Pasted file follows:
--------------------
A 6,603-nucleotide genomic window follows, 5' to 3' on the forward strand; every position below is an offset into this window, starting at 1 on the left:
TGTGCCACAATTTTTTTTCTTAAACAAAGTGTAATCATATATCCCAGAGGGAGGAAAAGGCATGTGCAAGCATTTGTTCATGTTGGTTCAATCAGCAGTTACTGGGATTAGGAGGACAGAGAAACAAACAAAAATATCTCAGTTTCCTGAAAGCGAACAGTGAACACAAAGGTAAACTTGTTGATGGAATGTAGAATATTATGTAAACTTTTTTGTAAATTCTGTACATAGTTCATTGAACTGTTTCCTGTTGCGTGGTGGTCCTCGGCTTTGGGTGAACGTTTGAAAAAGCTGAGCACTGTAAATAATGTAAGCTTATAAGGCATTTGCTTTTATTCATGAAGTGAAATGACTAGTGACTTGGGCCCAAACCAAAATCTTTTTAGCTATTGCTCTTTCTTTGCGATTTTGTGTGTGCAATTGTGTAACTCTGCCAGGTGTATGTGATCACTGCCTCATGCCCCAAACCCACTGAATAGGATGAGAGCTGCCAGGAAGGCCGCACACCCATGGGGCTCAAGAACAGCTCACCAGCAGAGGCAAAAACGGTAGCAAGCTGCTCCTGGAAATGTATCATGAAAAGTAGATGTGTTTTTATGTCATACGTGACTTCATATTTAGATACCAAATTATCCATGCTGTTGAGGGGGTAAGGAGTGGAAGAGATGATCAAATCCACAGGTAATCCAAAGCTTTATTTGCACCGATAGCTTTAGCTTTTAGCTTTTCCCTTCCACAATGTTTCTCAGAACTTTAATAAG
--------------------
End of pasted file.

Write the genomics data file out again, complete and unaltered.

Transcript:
A 6,603-nucleotide genomic window follows, 5' to 3' on the forward strand; every position below is an offset into this window, starting at 1 on the left:
TGTGCCACAATTTTTTTTCTTAAACAAAGTGTAATCATATATCCCAGAGGGAGGAAAAGGCATGTGCAAGCATTTGTTCATGTTGGTTCAATCAGCAGTTACTGGGATTAGGAGGACAGAGAAACAAACAAAAATATCTCAGTTTCCTGAAAGCGAACAGTGAACACAAAGGTAAACTTGTTGATGGAATGTAGAATATTATGTAAACTTTTTTGTAAATTCTGTACATAGTTCATTGAACTGTTTCCTGTTGCGTGGTGGTCCTCGGCTTTGGGTGAACGTTTGAAAAAGCTGAGCACTGTAAATAATGTAAGCTTATAAGGCATTTGCTTTTATTCATGAAGTGAAATGACTAGTGACTTGGGCCCAAACCAAAATCTTTTTAGCTATTGCTCTTTCTTTGCGATTTTGTGTGTGCAATTGTGTAACTCTGCCAGGTGTATGTGATCACTGCCTCATGCCCCAAACCCACTGAATAGGATGAGAGCTGCCAGGAAGGCCGCACACCCATGGGGCTCAAGAACAGCTCACCAGCAGAGGCAAAAACGGTAGCAAGCTGCTCCTGGAAATGTATCATGAAAAGTAGATGTGTTTTTATGTCATACGTGACTTCATATTTAGATACCAAATTATCCATGCTGTTGAGGGGGTAAGGAGTGGAAGAGATGATCAAATCCACAGGTAATCCAAAGCTTTATTTGCACCGATAGCTTTAGCTTTTAGCTTTTCCCTTCCACAATGTTTCTCAGAACTTTAATAAG